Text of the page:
by Malina Bickford, National Brand Director for Åhus Akvavit
Aquavit is one of the oldest and most diverse distilled spirits categories, but it remains a bit of an enigma outside of Scandinavia. While it may not be as widely known as other beloved spirits like gin or vodka, it has a similarly rich history and broad diversity of flavors and styles. Esoteric? Yes. Totally approachable for a variety of drinking preferences and occasions? Also yes. As we like to say – if you’ve tried one, you’ve tried one.
Scandinavia's Ancestral Spirit
Aquavit, Swedish for aqua vitae in Latin, or “water of life,” was first created during the 15th century by monks as a medicine comprised of secret botanical blends, soaked and distilled into a clear spirit and believed to have mystical properties. After being used for over a century to treat both physical and spiritual ailments, aquavit’s alleged healing benefits were eventually dismissed as superstition and the spirit migrated from apothecaries to dinner tables. Swedish families and friends raised tiny shot glasses overflowing with the chilled spirit in celebration of life, health and happiness. To this day, no festivity is complete without it.
Aquavit is a botanical spirit, similar to gin, but with different regional flavors. Caraway and/or dill are the lead botanicals in all aquavits, but many other botanicals like anise, angelica, orris, elderflower, fennel seed, cumin, cardamom and citrus peels are used in aquavit. The neutral base spirit, flavors and process employed by each distiller are determined by their country’s set of legal standards. Some countries have different spelling and pronunciation for the spirit in their local language. All are correct, with “aquavit” as the generally recognized global spelling for the category.
In Sweden, the primary botanical must be caraway and/or dill, it must be produced using ethyl alcohol of agricultural origin and made with Sweden’s own pristine water. Swedish akvavit must also contain fennel and be at least 37.5% alcohol by volume. The result of this time-honored process is a fresh, botanical spirit that sees little to no barrel aging.
Norwegian akevitt is made of a potato distillate with robust flavors of caraway and fennel and a rich mouthfeel, thanks to their specialized aging techniques. Akvavit from Denmark tends to fall into the middle; extremely herbal, spicy and typically only minimally rested.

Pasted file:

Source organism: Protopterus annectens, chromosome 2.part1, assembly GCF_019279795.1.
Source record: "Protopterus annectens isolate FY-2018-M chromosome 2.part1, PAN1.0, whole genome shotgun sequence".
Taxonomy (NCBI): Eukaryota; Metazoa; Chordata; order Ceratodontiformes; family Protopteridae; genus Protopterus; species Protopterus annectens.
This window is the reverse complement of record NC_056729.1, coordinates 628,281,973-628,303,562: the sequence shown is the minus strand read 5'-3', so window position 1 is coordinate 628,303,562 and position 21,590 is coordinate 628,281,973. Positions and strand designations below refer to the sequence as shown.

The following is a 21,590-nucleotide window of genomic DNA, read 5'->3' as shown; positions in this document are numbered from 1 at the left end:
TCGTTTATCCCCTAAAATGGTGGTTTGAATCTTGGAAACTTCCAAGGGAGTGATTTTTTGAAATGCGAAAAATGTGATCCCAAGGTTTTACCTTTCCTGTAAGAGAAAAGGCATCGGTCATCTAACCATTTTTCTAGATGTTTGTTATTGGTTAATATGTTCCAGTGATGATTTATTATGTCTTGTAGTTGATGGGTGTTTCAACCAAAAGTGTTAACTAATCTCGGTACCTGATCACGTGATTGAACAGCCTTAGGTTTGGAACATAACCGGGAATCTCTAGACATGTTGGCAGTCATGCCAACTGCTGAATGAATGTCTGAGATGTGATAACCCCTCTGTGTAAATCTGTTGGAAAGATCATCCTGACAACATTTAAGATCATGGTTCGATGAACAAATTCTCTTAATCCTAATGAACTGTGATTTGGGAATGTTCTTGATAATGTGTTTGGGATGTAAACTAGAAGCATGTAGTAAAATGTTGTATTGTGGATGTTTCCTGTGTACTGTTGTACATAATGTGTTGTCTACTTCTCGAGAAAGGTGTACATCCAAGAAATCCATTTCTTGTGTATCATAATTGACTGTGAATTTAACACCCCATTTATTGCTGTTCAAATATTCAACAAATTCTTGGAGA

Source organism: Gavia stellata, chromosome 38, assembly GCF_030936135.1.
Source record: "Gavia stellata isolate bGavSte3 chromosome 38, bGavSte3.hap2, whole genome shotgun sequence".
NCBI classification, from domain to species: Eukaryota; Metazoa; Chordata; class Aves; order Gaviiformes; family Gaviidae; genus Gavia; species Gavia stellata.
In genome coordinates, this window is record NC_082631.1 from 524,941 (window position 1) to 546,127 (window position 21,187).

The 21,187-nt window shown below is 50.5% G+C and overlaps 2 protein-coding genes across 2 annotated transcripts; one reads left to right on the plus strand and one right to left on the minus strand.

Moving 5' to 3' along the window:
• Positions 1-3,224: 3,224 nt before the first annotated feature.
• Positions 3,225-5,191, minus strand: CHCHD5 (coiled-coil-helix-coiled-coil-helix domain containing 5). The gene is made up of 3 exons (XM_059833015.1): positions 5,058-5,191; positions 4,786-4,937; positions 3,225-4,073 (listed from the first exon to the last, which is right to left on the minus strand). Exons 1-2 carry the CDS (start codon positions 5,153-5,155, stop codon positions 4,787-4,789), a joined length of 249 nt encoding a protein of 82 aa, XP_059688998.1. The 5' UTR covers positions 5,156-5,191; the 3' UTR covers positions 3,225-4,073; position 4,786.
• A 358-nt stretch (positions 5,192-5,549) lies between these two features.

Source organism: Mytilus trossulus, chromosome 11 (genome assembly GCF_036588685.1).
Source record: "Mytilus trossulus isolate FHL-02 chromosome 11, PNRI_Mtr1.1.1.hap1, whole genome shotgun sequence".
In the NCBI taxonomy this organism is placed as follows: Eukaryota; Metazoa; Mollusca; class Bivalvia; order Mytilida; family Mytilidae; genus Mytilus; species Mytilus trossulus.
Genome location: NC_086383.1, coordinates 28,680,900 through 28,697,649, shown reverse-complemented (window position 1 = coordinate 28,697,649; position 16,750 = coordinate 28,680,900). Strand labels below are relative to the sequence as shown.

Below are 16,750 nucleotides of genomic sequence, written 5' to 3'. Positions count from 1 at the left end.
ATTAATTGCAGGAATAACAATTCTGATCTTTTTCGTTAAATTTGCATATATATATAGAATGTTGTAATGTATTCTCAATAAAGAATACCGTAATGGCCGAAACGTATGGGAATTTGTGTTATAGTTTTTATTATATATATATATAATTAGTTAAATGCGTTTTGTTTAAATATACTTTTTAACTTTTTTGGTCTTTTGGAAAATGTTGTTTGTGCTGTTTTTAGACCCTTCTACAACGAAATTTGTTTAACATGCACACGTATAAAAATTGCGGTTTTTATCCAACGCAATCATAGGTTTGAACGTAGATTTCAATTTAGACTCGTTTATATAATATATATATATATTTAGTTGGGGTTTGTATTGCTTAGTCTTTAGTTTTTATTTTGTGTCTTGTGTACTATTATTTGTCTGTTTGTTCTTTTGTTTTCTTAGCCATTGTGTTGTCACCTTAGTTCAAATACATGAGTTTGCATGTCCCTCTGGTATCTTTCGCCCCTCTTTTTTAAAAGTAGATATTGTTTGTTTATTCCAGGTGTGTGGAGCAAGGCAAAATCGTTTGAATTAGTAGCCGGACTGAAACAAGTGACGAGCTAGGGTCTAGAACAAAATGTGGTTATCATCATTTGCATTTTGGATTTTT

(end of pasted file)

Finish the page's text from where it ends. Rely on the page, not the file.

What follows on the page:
Many Scandinavians take pride in their homemade aquavit, often casually referred to as “snaps,” that consists typically of vodka steeped with the flavors of their choosing. While calling these DIY blends aquavit isn’t technically accurate, it is nonetheless culturally accepted.
In North America, the craft distilling boom has given birth to an impressive variety of modern aquavits, as the US and Canada have more relaxed rules for the spirit, thus interpreting the category in interesting ways with unique botanicals and production methods.
Most aquavits fall around 40% ABV, which should debunk any urban legends you may have heard about its high alcohol content. Perhaps it’s the tickle of spicy, unfamiliar botanicals dancing across the tongue, down into the belly playing a cheeky trick on the palate.
Aquavit Tradition, Reimagined
Åhus Akvavit is where the future of aquavit begins. Produced at our century-old distillery in southern Sweden, our aquavit honors the craftsmanship of our ancestors while embracing the global palate. With innovation at our cultural core, we're pushing the category into new directions through exploration of local (and maybe a little unexpected) botanicals like rosemary, lovage and Swedish apples. Åhus Akvavit is keeping the old traditions alive while creating new ones with a bright spirit that shines in craft cocktail bars and on dinner tables alike.
There’s truly an aquavit for every curious imbiber and we hope to raise a glass of it with you someday - skål!